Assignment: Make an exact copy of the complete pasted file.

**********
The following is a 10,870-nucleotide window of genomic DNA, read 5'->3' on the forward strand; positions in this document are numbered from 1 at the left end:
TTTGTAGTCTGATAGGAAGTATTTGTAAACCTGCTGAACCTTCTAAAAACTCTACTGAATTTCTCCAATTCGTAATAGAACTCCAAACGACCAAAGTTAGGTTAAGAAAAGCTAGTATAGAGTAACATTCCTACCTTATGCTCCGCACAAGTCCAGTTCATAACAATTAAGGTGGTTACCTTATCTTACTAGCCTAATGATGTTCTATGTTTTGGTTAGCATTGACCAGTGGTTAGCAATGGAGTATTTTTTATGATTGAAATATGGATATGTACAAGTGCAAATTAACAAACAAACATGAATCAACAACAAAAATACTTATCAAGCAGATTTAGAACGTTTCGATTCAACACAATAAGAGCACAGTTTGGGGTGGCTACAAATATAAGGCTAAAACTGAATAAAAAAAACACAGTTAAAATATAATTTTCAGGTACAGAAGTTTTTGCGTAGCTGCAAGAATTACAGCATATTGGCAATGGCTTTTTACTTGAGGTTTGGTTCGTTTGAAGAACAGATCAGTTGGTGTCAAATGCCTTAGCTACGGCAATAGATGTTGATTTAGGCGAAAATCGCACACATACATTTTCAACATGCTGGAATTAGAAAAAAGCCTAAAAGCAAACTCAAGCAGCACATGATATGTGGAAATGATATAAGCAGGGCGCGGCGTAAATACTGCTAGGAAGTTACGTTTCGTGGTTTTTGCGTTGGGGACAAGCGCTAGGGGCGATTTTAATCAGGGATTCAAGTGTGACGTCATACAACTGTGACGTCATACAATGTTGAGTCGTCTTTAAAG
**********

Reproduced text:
The following is a 10,870-nucleotide window of genomic DNA, read 5'->3' on the forward strand; positions in this document are numbered from 1 at the left end:
TTTGTAGTCTGATAGGAAGTATTTGTAAACCTGCTGAACCTTCTAAAAACTCTACTGAATTTCTCCAATTCGTAATAGAACTCCAAACGACCAAAGTTAGGTTAAGAAAAGCTAGTATAGAGTAACATTCCTACCTTATGCTCCGCACAAGTCCAGTTCATAACAATTAAGGTGGTTACCTTATCTTACTAGCCTAATGATGTTCTATGTTTTGGTTAGCATTGACCAGTGGTTAGCAATGGAGTATTTTTTATGATTGAAATATGGATATGTACAAGTGCAAATTAACAAACAAACATGAATCAACAACAAAAATACTTATCAAGCAGATTTAGAACGTTTCGATTCAACACAATAAGAGCACAGTTTGGGGTGGCTACAAATATAAGGCTAAAACTGAATAAAAAAAACACAGTTAAAATATAATTTTCAGGTACAGAAGTTTTTGCGTAGCTGCAAGAATTACAGCATATTGGCAATGGCTTTTTACTTGAGGTTTGGTTCGTTTGAAGAACAGATCAGTTGGTGTCAAATGCCTTAGCTACGGCAATAGATGTTGATTTAGGCGAAAATCGCACACATACATTTTCAACATGCTGGAATTAGAAAAAAGCCTAAAAGCAAACTCAAGCAGCACATGATATGTGGAAATGATATAAGCAGGGCGCGGCGTAAATACTGCTAGGAAGTTACGTTTCGTGGTTTTTGCGTTGGGGACAAGCGCTAGGGGCGATTTTAATCAGGGATTCAAGTGTGACGTCATACAACTGTGACGTCATACAATGTTGAGTCGTCTTTAAAG